Family members and friends of Terence Young, a 19-year-old UCSB student who died of heart failure on June 21, gathered for a candlelight vigil in the Fiesta room of Francisco Torres on Friday night to share kind words and memories of the energetic freshman.
Young died after he experienced heart failure while playing basketball with his mother at a 24 Hour Fitness by his home in South Pasadena, Calif. Paramedics at the scene were unable to revive him. Young’s father, Dr. Peter Young, said his son was born without a pulmonary valve, but underwent surgery to fix the problem when he was four years old. He said his son lived a normal life after his surgery and said his death was unexpected even to his cardiologist.
Karen Everett, Young’s resident assistant last year on the third floor of the Francisco Torres North Hall, organized the vigil. Everett, a fourth-year law & society major, said Terence Young was a caring and reliable individual.
“He was a very special person,” Everett said. “He was dependable, warm-hearted and very selfless. He was a wonderful addition to our floor. He brought a lot of people together.”
Terence Young was a second-year student who had recently changed his major from computer science to business economics. His former roommate Peter Pang, a second-year political science and Chinese major, said Terence Young was the treasurer for his hall council last year. He said he loved basketball, spontaneous late-night trips to Denny’s and the Chumash Casino Resort, where he tried to win enough money to buy gifts for friends and family members.
“He really wanted to buy a BMW for his mom and dad,” Pang said. “He was a good roommate. We never got in a fight.”
Terence Young’s high school friend Michael Cruz-Herrera, a second-year electrical engineering major at Cal State Long Beach, said his friend was a multitalented person who played guitar, bass and computer games. Cruz-Herrera said Terence Young excelled at everything he tried.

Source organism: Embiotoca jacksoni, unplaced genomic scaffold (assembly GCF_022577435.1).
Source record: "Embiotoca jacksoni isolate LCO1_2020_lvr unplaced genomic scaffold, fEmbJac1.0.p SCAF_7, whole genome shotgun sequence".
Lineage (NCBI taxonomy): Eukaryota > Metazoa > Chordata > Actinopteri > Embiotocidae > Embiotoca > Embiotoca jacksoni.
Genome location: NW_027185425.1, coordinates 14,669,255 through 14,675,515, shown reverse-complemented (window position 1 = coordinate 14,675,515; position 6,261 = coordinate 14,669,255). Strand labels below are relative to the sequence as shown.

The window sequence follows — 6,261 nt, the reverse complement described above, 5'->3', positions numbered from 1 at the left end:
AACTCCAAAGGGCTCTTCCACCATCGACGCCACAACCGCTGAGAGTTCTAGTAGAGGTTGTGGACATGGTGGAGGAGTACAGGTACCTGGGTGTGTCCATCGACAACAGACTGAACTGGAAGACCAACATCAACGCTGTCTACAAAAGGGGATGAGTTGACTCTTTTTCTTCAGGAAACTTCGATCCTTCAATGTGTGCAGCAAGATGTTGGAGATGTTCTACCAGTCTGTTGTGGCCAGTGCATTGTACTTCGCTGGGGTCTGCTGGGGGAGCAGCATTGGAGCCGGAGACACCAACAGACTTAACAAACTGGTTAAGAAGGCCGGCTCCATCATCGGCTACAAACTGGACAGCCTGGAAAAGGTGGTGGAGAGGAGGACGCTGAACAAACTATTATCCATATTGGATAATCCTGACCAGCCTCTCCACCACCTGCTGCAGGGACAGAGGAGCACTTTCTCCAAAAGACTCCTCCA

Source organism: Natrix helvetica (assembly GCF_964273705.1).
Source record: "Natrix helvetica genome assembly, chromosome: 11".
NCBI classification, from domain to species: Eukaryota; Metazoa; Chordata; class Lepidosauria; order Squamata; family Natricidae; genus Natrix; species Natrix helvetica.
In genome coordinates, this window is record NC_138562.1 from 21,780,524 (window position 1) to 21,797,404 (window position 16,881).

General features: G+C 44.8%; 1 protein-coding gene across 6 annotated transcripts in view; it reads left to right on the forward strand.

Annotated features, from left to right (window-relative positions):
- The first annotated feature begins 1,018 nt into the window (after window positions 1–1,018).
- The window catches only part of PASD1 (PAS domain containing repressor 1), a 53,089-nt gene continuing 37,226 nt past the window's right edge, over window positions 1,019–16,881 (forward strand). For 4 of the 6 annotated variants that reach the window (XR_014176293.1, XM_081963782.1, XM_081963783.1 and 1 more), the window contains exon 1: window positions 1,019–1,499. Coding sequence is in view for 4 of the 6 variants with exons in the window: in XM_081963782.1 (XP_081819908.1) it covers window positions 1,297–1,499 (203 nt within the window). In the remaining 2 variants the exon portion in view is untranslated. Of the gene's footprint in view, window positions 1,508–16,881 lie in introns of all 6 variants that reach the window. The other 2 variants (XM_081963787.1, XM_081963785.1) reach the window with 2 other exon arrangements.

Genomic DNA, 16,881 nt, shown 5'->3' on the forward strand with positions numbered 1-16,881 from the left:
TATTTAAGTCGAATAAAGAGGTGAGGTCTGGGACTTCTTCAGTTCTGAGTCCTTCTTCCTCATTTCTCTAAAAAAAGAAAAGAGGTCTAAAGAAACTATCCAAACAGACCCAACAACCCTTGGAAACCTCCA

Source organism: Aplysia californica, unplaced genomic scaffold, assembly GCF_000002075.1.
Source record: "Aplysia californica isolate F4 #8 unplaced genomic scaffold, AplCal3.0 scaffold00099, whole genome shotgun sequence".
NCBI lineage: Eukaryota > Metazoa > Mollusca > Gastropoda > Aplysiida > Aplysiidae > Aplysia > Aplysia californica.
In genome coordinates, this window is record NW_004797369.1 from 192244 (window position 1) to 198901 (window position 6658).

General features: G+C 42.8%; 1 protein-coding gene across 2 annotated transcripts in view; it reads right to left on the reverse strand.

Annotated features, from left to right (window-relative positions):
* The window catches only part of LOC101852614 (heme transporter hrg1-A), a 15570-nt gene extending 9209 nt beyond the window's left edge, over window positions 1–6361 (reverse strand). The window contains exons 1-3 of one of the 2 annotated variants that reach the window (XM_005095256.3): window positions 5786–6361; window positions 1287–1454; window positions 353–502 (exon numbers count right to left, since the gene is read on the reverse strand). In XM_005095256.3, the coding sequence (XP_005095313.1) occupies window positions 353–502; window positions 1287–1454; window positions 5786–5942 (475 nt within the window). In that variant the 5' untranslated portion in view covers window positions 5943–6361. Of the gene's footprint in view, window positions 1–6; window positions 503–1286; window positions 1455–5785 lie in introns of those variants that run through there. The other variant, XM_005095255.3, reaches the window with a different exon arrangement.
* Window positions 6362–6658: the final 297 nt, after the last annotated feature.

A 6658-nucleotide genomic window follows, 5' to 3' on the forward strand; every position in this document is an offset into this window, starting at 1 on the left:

“He was always the energetic one,” Cruz-Herrera said.
Stephanie Young, Terence Young’s cousin, said he was an easygoing person who got along with everyone.
“He was probably the best cousin to hang out with,” Stephanie Young said. “He was easy to talk to.” Charlene Young, another of Terence Young’s cousins, said he was close to his family, something he never took for granted.
“At every family gathering and event he was always there,” Charlene Young said. “He always wanted us to get together.” The candlelight vigil held Friday night opened with a CD recording of Terence Young playing the piano. Everett asked vigil attendees to take a yellow rose and candle outside, where they stood in a circle and shared stories about their friend and family member. Afterwards, the attendees gathered back in the Fiesta room where they watched a slideshow with background music of Terence Young playing bass. Friends and family were then invited to sign photo collages of Terence Young and read a poster filled with comments others had left on his Facebook.com profile.
Everett said she held the vigil because she thought not many people knew that Terence Young had passed away. She said she also wanted to provide a way for people to celebrate his life.
“He is someone to remember the rest of my life,” Everett said. “He’s definitely a part of my experience as a first year RA and a part of my college experience.”
Dr. Young said UCSB lowered flags on-campus to half-mast for his son on July 18. He said his son’s friends and UCSB administrators have been very supportive of the family. Both Chancellor Henry Yang and Vice Chancellor of Institutional Advancement John Wiemann sent letters of condolence to the family, Dr. Young said.
Dr. Young said his son had been very happy at UCSB.
“During the brief nine months of his life here at Santa Barbara, he really enjoyed his college life,” Dr. Young said. “It was a great experience for him all around … academically and socially.”